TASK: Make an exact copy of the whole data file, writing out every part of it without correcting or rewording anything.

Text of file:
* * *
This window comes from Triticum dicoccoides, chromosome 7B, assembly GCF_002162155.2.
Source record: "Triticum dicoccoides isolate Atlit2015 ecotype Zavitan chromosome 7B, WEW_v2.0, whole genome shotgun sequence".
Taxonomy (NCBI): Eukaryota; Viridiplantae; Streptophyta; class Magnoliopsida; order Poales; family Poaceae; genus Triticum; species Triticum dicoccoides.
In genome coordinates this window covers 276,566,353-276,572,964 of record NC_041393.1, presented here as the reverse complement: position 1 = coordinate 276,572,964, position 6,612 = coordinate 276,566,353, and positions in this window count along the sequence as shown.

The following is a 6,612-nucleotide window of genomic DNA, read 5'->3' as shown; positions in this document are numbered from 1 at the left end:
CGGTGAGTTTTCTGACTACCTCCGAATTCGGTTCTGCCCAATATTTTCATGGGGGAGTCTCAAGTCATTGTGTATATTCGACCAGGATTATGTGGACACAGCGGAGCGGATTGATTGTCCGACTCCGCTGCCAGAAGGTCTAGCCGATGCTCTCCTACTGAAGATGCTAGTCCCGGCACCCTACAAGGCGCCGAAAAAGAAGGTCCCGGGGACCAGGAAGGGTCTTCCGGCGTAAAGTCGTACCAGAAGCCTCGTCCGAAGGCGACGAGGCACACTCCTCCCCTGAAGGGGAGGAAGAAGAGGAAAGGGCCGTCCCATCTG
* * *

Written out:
This window comes from Triticum dicoccoides, chromosome 7B, assembly GCF_002162155.2.
Source record: "Triticum dicoccoides isolate Atlit2015 ecotype Zavitan chromosome 7B, WEW_v2.0, whole genome shotgun sequence".
Taxonomy (NCBI): Eukaryota; Viridiplantae; Streptophyta; class Magnoliopsida; order Poales; family Poaceae; genus Triticum; species Triticum dicoccoides.
In genome coordinates this window covers 276,566,353-276,572,964 of record NC_041393.1, presented here as the reverse complement: position 1 = coordinate 276,572,964, position 6,612 = coordinate 276,566,353, and positions in this window count along the sequence as shown.

The following is a 6,612-nucleotide window of genomic DNA, read 5'->3' as shown; positions in this document are numbered from 1 at the left end:
CGGTGAGTTTTCTGACTACCTCCGAATTCGGTTCTGCCCAATATTTTCATGGGGGAGTCTCAAGTCATTGTGTATATTCGACCAGGATTATGTGGACACAGCGGAGCGGATTGATTGTCCGACTCCGCTGCCAGAAGGTCTAGCCGATGCTCTCCTACTGAAGATGCTAGTCCCGGCACCCTACAAGGCGCCGAAAAAGAAGGTCCCGGGGACCAGGAAGGGTCTTCCGGCGTAAAGTCGTACCAGAAGCCTCGTCCGAAGGCGACGAGGCACACTCCTCCCCTGAAGGGGAGGAAGAAGAGGAAAGGGCCGTCCCATCTG